At present, the program is not integrated into any third-party payment. Says Melcher: "Right now it is all fee-for-service." To meet the needs to provide services for patients who cannot afford the cash payment out-of-pocket, Melcher anticipates establishing a "foundation or fund" which can cover these treatments. She also notes that those who have flexible spending accounts can use these "as long as a medical doctor specifically orders the care."

Melcher plans to stimulate outpatient services through outreach to the system's physical therapists and occupational therapists. She noted upcoming talks with groups of each scheduled for mid-June. Physician referral is anticipated to begin more slowly. But Melcher clarifies that the program is approved for inpatient services. Patients can
WFUBMC comprehensive rehab massage room
have pre-operative or post-operative treatments "as long as they have been evaluated for contra-indications." Therapists can go directly to the patient rooms.

The target clientele will come from a broadly-cast net: besides patients, employees
, family members of patients enduring long hospital stays, and employees of community businesses. Melcher anticipates integrating the massage services into the Center's services to nearby corporations. Chair massage may be added to various programs (screenings, education, etc.) in which the Center's personnel go out to these businesses. Says Melcher: "PR and marketing thought it would be a good idea."  She adds: "We have the potential to take tables (to employer workplaces)." While massage is not a covered benefit at WFUBMC, employees, massage is being integrated into Action Health, an employee employee program under which participating employees can receive discounts on treatments.

The massage program is part of a broad Wake Forest University CAM-IM initiative directed by Kathi Kemper, MD, the Caryl J Guth Chair for Holistic and Integrative Medicine.  

Comment: The WFUBMC brochure offers an evocative array of conditions and situations where massage may be useful as mainstream medicine attempts to get its spirit and practice around the practical implementation of "patient-centered care." As noted in a recent IBN&R article, deaths caused by medical errors are elevating "patient-centered care" initiatives in many systems.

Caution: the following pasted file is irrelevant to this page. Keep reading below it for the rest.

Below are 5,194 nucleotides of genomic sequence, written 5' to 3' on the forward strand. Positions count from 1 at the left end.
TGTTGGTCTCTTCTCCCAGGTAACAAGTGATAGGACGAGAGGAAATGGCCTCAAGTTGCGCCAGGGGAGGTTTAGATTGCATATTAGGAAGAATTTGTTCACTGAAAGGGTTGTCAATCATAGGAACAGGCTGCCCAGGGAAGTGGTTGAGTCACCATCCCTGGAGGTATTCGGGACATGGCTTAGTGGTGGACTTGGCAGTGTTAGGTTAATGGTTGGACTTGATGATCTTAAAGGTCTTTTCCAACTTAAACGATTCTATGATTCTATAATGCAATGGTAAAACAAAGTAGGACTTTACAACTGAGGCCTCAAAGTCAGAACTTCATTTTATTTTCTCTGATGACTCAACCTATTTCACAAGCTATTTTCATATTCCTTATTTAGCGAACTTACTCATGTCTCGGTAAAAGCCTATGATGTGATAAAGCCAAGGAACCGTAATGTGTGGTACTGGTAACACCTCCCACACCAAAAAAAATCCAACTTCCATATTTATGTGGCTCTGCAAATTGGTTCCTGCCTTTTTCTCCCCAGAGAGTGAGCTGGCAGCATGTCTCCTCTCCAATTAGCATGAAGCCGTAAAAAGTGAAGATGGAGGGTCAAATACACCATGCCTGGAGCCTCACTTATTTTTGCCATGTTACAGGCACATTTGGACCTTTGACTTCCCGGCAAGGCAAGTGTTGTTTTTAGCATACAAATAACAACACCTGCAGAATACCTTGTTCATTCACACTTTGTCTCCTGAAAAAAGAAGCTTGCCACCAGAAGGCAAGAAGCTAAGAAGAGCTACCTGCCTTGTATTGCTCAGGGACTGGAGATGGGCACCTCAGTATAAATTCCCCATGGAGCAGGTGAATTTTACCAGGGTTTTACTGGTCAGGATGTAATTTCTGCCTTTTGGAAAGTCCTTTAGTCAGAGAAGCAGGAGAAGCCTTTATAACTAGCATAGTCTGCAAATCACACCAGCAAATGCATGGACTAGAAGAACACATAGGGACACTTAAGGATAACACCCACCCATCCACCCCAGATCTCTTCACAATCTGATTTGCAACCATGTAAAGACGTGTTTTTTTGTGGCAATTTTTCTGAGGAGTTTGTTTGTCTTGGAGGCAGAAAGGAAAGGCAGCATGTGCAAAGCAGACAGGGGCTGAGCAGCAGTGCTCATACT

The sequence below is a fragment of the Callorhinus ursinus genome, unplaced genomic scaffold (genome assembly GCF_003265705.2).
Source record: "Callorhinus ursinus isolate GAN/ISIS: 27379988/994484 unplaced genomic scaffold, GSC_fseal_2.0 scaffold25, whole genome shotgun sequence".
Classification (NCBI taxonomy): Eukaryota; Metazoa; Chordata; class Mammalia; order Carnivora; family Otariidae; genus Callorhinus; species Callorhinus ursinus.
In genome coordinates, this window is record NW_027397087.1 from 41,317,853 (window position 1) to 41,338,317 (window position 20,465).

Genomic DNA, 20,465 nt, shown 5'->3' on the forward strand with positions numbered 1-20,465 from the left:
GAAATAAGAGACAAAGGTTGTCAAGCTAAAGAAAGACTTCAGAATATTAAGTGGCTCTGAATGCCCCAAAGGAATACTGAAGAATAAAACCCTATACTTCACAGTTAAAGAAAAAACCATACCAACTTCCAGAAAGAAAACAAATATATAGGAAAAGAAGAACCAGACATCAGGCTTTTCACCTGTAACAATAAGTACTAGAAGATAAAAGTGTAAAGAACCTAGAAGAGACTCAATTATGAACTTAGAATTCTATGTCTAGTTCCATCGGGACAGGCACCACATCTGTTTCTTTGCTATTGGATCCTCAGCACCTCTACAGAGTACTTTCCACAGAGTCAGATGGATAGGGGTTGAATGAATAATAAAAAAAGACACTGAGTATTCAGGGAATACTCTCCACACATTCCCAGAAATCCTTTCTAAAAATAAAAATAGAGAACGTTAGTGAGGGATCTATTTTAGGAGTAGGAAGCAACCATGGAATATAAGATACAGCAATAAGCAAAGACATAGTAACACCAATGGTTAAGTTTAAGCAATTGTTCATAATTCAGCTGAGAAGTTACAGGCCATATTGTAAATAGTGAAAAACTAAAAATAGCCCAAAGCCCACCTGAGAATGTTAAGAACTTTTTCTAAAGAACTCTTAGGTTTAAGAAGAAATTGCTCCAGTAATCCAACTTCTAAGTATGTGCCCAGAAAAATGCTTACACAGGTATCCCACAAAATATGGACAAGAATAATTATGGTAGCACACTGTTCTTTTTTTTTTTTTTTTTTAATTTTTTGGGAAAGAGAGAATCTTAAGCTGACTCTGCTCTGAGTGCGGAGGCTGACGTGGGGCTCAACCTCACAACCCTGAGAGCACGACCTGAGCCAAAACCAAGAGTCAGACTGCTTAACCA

Think of how care would shift if affirmative recommendation of massage's healing and pain-reducing services were part of the first nature of medical care. It's an easy bet that hospital deaths would decrease as a positive side-effect of caring about whether patients are helped to healing, and out of pain, through increased human touch.

Want patient-
centered care?

It's an easy bet
that hospital deaths
would decrease as
a positive side-effect
of erring on the side
of promoting the
use of massage's in
a patient's healing,
and pain reduction.

I recall a comment of Ted Kaptchuk, OMD, toward the end of a daylong NIH/AHCPR (now AHRQ) sponsored meeting 10 years ago. The group of 20+ of us were exploring coverage issues in integrating CAM. Kaptchuk sat quietly through most of the day's elaboration of credentialing, utilization, and quality control schemes for managing integration, and ,managing the cross-cultural fears of the representatives of the conventional system as they sought to grok the meaning of these new tribes which were suddenly in their midst. Finally, frustrated by the day's accomplishments, Kaptchuk turned to the whole room and stated (I paraphrase): "We have literally hundreds of thousands of massage therapists out there. All they want to do is create health in their patients. They don't cost much. Why don't we figure out how to use them!" 

Melcher makes clear that WFUBMC's integration of massage into physician and Center practices is just beginning. Hopefully this program will move from a rich concept, to employer benefit, to covered service, to becoming a beacon for showing us toward a new model for respecting the value of massage in a US system which has the patient rather than the medical specialist at its center.